I never tire of train travel in Europe. It was so lovely to once again see the little summer gardens lining the train lines. My train had a delayed departure but the driver seemed to be doing his/her best to make up for time, clocking up a cool 250km for a good part of the journey.
The arrival into Berlin was as I had expected – to a very clean, large and and contemporary station. As I made my way to the part of the city in which I was staying, Kreusberg, the city appeared less ‘new and shiny’. It became obvious almost immediately that the Berliners had an even greater love of graffiti than the folk of places like Rio and Bogota. Unfortunately they were not so driven for it to be aesthetically pleasing – I guess a reflection of their determination to be seen as people pushing all boundaries.
I was absolutely thrilled when I arrived at my Airbnb accommodation, which was an old apartment with 12 ft ceilings and an eclectic mix of furnishings – I would discover over the coming days that Berliners are the consummate recyclers preferring to recycle furniture and clothes than succumb to the temptation of disposing in favour of shiny new things!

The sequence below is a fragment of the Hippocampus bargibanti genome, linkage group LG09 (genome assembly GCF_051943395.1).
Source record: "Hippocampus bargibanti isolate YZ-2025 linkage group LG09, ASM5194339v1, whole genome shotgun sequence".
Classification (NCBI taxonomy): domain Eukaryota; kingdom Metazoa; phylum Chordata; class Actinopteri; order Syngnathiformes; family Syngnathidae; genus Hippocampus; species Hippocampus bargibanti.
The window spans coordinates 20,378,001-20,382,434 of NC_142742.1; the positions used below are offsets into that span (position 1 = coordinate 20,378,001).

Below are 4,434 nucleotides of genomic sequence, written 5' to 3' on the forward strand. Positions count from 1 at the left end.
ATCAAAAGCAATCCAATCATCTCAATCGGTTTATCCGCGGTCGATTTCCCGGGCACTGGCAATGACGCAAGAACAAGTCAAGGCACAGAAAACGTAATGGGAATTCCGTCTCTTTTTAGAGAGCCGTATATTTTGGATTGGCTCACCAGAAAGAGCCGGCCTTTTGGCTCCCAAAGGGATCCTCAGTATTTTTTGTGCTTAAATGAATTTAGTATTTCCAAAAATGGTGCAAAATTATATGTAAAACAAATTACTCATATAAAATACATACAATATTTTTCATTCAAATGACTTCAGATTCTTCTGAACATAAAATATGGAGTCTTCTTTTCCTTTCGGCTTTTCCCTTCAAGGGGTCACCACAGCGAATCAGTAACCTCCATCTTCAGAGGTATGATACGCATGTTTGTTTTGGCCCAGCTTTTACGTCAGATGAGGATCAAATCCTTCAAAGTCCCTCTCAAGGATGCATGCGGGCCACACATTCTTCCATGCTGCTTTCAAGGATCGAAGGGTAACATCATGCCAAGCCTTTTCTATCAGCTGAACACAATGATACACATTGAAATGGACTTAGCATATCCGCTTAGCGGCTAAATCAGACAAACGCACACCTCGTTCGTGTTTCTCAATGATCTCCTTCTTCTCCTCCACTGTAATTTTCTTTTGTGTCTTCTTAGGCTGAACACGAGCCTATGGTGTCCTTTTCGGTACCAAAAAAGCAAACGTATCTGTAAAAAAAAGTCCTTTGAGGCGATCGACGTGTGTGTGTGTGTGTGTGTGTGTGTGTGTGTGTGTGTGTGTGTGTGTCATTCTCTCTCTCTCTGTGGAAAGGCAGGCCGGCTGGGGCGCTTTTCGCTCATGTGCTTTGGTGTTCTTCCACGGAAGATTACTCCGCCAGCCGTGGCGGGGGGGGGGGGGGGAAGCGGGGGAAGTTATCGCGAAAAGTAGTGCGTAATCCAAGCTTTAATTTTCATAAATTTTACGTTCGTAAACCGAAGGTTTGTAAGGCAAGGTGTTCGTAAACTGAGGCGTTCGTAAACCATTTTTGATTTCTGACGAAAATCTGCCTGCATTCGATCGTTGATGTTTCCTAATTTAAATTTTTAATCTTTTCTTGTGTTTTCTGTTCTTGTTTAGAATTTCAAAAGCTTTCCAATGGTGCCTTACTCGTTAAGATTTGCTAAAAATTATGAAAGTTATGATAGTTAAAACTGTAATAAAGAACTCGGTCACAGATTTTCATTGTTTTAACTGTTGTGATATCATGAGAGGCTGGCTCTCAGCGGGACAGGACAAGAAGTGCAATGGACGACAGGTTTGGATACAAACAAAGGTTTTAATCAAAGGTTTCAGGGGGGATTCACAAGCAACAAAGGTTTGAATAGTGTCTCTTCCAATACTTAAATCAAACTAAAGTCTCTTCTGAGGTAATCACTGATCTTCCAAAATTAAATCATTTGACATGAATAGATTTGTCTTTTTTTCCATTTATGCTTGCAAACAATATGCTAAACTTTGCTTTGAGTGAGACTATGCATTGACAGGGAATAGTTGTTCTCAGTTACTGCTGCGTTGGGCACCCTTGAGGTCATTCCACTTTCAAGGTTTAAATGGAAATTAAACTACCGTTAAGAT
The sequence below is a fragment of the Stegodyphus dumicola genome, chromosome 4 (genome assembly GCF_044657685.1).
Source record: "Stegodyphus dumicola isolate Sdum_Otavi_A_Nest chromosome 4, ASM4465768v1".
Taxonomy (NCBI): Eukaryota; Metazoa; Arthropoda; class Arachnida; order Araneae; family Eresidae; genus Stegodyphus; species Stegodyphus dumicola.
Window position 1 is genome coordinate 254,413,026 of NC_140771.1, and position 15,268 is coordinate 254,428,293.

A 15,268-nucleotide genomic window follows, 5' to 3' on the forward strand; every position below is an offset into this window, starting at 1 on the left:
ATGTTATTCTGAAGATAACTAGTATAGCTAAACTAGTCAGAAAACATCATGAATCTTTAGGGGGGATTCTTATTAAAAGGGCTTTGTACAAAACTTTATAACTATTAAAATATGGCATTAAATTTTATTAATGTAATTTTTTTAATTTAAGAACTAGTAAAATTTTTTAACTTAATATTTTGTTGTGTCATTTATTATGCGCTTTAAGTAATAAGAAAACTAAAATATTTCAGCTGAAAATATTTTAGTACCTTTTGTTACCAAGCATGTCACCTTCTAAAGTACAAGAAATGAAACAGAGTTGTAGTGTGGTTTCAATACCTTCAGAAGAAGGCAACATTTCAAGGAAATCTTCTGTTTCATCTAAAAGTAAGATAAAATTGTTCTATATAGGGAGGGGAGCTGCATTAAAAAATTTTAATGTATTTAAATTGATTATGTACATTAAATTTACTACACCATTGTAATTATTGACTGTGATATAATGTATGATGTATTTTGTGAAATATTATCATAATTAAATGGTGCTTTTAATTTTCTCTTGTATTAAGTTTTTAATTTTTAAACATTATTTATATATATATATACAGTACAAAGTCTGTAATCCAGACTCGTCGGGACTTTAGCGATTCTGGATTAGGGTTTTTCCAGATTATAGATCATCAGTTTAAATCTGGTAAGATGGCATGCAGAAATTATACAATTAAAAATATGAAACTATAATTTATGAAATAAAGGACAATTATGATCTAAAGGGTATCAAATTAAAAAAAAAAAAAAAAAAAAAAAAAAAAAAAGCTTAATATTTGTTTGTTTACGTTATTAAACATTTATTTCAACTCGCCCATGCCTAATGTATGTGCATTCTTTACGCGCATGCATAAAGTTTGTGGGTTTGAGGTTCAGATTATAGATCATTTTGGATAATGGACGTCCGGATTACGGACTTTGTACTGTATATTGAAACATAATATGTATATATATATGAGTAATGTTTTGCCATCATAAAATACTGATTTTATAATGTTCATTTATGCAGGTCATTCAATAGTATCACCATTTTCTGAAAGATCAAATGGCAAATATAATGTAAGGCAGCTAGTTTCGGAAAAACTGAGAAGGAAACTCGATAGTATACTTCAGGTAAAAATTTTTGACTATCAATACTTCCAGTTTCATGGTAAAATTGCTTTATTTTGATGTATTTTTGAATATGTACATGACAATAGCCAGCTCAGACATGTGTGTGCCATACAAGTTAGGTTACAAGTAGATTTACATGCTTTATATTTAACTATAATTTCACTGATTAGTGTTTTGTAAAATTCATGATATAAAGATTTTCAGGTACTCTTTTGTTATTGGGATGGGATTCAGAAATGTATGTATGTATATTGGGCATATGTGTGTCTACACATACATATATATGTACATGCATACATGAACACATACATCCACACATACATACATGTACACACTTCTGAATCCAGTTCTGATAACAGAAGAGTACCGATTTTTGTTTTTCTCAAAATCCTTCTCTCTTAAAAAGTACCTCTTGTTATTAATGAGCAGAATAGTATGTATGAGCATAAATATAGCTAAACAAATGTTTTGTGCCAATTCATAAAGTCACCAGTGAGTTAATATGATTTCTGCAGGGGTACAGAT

Kerstin quickly oriented me and encouraged me to use the afternoon/evening to take in the atmosphere, something Keren had also suggested was the best way to enjoy Berlin.
It only took a few minutes of walking and observing to realise that Berlin is very ‘now’. The locals dressed with individuality and exude a presence of calm despite the area being like a West End / Newtown on speed (and given the offerings along the way there is no shortage) – it was Bowie who said he went to Berlin to escape heroin to find access to more than he’d ever imagined!